On the subjects of:

Smarter Organisations – international case studies, by IBM

Smarter Organisations – case studies from Luxembourg, by Jean-Michel Gaudron

“IBM: Conversations for a smarter planet.

A mandate for change is a mandate for smart.

Political leaders around the world are not the only ones who have been handed a mandate for change. Leaders of businesses and institutions everywhere have a unique opportunity to transform the way the world works.

We find ourselves at this moment because the crisis in our financial markets has jolted us awake. We are seriously focused now on the nature and dangers of highly complex global systems. And this isn’t our first such jolt. Indeed, the first decade of the twenty-first century has been a series of wake-up calls with a single theme: re reality of global integration.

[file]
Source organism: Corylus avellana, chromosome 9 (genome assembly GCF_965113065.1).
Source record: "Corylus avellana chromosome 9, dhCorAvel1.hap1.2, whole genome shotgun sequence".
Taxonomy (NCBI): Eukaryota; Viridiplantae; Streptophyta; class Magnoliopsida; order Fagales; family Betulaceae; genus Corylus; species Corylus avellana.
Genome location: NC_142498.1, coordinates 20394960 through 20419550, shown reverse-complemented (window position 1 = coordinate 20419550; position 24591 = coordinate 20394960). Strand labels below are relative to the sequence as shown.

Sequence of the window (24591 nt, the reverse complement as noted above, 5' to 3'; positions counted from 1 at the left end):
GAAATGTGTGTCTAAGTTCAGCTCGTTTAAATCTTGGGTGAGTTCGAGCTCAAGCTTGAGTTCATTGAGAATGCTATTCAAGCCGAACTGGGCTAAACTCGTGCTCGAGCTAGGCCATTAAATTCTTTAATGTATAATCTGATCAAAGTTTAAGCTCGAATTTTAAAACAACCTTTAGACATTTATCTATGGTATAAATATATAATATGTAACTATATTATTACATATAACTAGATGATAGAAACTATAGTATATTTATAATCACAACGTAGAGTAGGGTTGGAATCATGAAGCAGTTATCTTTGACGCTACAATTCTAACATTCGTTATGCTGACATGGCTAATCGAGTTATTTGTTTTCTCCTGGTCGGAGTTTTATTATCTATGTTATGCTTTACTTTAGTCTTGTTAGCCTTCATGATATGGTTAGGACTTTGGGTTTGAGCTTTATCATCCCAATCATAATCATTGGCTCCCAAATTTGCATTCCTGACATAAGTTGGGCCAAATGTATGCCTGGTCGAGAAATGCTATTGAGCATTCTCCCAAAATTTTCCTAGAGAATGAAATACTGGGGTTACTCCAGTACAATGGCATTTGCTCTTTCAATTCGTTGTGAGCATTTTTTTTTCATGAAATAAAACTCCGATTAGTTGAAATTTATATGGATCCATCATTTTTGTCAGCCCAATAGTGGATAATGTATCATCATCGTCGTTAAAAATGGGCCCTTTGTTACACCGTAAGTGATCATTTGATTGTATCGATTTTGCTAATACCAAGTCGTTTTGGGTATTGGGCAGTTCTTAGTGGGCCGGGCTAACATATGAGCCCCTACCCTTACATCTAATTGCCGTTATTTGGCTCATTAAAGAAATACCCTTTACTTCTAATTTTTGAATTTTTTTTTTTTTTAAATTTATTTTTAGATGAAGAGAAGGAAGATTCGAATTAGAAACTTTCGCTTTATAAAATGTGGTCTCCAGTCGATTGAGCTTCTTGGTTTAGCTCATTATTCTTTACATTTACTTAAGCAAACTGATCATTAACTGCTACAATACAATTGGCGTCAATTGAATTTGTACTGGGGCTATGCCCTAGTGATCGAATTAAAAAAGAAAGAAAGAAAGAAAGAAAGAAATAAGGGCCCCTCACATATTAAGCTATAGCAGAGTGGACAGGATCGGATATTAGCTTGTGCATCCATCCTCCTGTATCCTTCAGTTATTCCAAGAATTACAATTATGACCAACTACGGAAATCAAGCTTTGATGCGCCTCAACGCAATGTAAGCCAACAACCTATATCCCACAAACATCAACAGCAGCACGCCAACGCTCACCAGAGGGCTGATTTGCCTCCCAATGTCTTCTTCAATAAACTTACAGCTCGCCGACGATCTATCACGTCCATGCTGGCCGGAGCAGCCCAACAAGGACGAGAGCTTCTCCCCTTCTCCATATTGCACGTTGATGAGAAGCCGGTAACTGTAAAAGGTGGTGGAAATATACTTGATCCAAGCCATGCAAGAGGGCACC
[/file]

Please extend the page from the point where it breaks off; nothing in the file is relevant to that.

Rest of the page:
The problems of global climate change and energy, global supply chains for food and medicine, new security concerns ranging from identity theft to terrorism – all issues of a hyper-connected world – have surfaced since the start of this decade.

The world continues to get “smaller” and “flatter”. But we see now that being connected isn’t enough. Fortunately, something else is happening that holds new potential: the planes are becoming smarter.

That is, intelligence is being infused into the way the world literally works – into the systems, processes and infrastructure that enable physical goods to be developed, manufactured, bought and sold. That allows services to be delivered. That facilitates the movement of everything from money and oil to water and electrons. And that helps billions of people work and live.